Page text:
According to the proposed plan certain objectives need to be achieved such as a world class infrastructure and a conservation of the area. The question is how fast these objectives will be worked upon and how quickly will the entire project sees the light of the day? Although building of the interpretation centre has been going on since two years, the site is still under construction. The authorities estimate another 6 months worth of time to go into it before it is ready.
Also more excavation is to be carried out. This task apart from being time-consuming also requires money and a lot of expertise as remains of these fossils can be ruined if not extracted carefully. The interpretation centre will contain the fossils that were excavated by GSI.
Before the place even begins to attract tourists it needs to be conserved. According to Aaliya Babi, the princess of Balasinor, the foremost concern is the protection of the site. "Cattle herds are a big problem. I have literally shooed them away. They were standing right on top of the rock which contained fossils.", she says.
Her contribution is not just limited to protection of this site. She has also personally trained some 25 people with the objective of making them guides who can play hosts to the tourists during visits.
Babi’s concern and plea for the preservation of the site and her active involvement in the same is a reminder to those who are officially in charge of looking after that place.
With such a vast open landscape and only two ill-informed caretakers, the chances of the fossils getting jeopardized or lost are quiet high. Each remnant provides connecting information about dinosaurs such as their diet, the reasons why they died and how fast they moved. The loss of a single piece means its permanent disappearance, the effect of which can only be gauged in terms of the information that goes missing along with them.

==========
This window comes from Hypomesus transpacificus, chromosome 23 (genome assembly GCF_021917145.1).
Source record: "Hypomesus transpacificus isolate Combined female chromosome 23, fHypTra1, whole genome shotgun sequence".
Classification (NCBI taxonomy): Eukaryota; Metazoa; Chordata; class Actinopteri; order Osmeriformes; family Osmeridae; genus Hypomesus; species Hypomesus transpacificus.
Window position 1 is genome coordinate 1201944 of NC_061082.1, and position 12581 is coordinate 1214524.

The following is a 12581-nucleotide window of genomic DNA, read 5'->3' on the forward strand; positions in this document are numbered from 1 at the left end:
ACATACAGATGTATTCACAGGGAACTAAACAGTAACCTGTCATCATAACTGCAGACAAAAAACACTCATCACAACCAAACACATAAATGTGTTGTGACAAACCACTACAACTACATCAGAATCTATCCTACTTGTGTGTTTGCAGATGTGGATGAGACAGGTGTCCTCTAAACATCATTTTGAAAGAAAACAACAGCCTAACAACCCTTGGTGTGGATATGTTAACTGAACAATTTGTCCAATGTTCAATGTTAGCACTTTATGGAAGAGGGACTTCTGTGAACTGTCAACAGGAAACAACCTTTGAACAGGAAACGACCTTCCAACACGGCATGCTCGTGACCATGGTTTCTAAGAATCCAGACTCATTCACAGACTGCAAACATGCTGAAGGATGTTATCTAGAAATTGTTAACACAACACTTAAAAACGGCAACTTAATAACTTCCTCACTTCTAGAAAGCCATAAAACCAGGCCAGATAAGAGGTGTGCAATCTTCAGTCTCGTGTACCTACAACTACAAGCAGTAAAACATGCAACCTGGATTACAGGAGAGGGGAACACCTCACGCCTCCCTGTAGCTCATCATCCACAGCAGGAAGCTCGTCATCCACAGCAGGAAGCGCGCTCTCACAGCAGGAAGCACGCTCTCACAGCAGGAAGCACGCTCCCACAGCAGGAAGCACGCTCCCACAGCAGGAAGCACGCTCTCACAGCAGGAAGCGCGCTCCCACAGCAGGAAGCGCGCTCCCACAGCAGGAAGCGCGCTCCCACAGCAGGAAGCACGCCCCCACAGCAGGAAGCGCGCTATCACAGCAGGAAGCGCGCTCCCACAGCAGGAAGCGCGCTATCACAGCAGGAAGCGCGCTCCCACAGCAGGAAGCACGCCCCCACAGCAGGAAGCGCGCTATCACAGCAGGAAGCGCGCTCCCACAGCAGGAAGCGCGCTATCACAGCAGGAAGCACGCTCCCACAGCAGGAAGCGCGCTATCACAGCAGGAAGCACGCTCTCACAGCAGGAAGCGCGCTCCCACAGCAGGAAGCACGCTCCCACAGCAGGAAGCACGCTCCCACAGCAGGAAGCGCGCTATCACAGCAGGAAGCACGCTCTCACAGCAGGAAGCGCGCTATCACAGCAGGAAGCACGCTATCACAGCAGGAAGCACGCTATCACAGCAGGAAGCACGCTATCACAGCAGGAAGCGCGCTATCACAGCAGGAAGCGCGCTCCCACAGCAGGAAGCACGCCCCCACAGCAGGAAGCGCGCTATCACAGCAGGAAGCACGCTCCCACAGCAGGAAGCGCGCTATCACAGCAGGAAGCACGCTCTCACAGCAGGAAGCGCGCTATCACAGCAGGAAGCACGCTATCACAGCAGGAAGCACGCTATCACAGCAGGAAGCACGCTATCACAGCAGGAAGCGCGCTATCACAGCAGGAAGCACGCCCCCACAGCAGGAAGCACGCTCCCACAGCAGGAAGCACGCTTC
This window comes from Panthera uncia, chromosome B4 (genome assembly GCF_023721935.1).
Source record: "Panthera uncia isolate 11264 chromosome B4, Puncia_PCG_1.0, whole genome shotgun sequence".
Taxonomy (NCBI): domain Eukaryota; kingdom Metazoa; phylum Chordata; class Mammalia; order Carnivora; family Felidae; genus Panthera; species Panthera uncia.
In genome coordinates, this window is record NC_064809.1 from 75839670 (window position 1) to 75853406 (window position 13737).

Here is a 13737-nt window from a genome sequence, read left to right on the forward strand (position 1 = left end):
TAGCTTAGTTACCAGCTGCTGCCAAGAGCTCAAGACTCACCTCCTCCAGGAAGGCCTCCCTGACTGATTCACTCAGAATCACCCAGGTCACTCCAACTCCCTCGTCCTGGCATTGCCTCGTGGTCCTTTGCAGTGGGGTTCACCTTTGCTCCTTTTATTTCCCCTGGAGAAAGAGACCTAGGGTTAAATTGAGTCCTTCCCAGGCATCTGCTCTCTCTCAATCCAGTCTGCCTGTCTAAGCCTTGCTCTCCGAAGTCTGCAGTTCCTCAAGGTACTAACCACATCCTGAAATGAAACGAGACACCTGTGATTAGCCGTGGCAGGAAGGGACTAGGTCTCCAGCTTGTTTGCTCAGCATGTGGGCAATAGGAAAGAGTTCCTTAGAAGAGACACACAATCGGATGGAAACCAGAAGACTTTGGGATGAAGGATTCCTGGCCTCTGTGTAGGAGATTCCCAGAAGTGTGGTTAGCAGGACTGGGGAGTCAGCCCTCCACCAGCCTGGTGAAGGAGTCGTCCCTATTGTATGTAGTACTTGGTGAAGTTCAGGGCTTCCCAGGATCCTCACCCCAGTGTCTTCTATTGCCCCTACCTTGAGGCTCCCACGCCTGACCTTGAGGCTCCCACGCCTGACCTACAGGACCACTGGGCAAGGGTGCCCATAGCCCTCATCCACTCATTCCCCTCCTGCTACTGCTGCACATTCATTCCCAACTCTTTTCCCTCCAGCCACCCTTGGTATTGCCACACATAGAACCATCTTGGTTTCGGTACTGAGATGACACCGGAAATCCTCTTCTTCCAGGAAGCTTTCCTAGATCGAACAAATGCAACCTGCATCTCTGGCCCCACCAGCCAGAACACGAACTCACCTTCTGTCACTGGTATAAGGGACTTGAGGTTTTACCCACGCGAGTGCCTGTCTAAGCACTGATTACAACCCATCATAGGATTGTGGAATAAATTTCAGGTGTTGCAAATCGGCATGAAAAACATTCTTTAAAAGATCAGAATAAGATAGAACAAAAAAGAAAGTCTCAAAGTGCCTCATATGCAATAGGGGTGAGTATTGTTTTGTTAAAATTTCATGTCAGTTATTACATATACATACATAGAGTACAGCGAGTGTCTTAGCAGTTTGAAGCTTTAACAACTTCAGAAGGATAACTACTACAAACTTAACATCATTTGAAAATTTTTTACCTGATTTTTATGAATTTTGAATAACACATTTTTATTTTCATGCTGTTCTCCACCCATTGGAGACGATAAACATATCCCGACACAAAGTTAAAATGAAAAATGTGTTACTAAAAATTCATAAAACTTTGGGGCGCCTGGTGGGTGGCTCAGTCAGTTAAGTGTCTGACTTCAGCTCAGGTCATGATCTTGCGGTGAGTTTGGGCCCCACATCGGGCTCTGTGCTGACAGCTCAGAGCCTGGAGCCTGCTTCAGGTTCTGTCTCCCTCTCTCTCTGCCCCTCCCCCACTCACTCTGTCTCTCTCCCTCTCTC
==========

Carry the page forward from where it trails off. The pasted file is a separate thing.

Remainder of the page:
As much as the place holds a commercial value, there is also a grave danger to the dinosaur remains as there are chances of them being gathered and sold owing to their high monetary value. A rare national treasure like this needs more protection than just fencing. Otherwise, just like several dinosaur fossils which have been excavated from this site, others will also be moved to museums in other parts of India.
So much as to the uniqueness and the potential the place has, there is a need to promote it in a more elaborate manner. With unimaginable varieties of fossils available, this place requires more than just word-of-mouth advertising.
Having the potential to become an international tourist attraction, the authorities need to put their skates on and implement their grand plan. There is a need for proper information on the internet as well as on the fossil site.
An archaeological wonder, this place has immense potential to attract tourists and archaeologists from the world over, giving India yet another ‘unusual’ reason to be on the world map.
Perhaps, a great amount of work needs to be done even before one can start thinking of it as an international dinosaur fossil park. Anticipating a meaningful outcome from the steps taken by the government a few years ago, one can only hope to see a proper dinosaur fossil park someday soon.